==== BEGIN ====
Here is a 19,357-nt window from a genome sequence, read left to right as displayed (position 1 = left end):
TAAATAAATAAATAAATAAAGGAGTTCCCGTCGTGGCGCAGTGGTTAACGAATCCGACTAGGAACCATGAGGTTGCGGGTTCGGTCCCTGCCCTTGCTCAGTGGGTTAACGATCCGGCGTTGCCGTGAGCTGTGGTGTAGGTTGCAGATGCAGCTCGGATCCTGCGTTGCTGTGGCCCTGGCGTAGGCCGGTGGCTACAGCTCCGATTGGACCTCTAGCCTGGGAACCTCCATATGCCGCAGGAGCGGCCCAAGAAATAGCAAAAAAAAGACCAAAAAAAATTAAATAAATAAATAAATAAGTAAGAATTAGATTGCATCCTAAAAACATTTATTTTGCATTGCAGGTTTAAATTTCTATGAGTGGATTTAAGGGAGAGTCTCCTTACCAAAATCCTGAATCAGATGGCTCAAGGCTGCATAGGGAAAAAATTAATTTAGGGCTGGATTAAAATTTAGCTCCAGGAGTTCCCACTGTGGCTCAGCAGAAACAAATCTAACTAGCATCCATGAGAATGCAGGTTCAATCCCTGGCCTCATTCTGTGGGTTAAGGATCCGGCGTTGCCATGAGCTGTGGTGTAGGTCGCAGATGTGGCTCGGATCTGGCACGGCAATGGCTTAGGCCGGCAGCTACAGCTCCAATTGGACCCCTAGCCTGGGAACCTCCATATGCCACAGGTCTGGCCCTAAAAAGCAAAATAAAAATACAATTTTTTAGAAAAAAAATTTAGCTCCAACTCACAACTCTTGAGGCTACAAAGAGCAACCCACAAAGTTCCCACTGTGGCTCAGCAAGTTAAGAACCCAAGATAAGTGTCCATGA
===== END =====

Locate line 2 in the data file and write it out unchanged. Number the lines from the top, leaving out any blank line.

TAAATAAATAAATAAATAAAGGAGTTCCCGTCGTGGCGCAGTGGTTAACGAATCCGACTAGGAACCATGAGGTTGCGGGTTCGGTCCCTGCCCTTGCTCAGTGGGTTAACGATCCGGCGTTGCCGTGAGCTGTGGTGTAGGTTGCAGATGCAGCTCGGATCCTGCGTTGCTGTGGCCCTGGCGTAGGCCGGTGGCTACAGCTCCGATTGGACCTCTAGCCTGGGAACCTCCATATGCCGCAGGAGCGGCCCAAGAAATAGCAAAAAAAAGACCAAAAAAAATTAAATAAATAAATAAATAAGTAAGAATTAGATTGCATCCTAAAAACATTTATTTTGCATTGCAGGTTTAAATTTCTATGAGTGGATTTAAGGGAGAGTCTCCTTACCAAAATCCTGAATCAGATGGCTCAAGGCTGCATAGGGAAAAAATTAATTTAGGGCTGGATTAAAATTTAGCTCCAGGAGTTCCCACTGTGGCTCAGCAGAAACAAATCTAACTAGCATCCATGAGAATGCAGGTTCAATCCCTGGCCTCATTCTGTGGGTTAAGGATCCGGCGTTGCCATGAGCTGTGGTGTAGGTCGCAGATGTGGCTCGGATCTGGCACGGCAATGGCTTAGGCCGGCAGCTACAGCTCCAATTGGACCCCTAGCCTGGGAACCTCCATATGCCACAGGTCTGGCCCTAAAAAGCAAAATAAAAATACAATTTTTTAGAAAAAAAATTTAGCTCCAACTCACAACTCTTGAGGCTACAAAGAGCAACCCACAAAGTTCCCACTGTGGCTCAGCAAGTTAAGAACCCAAGATAAGTGTCCATGA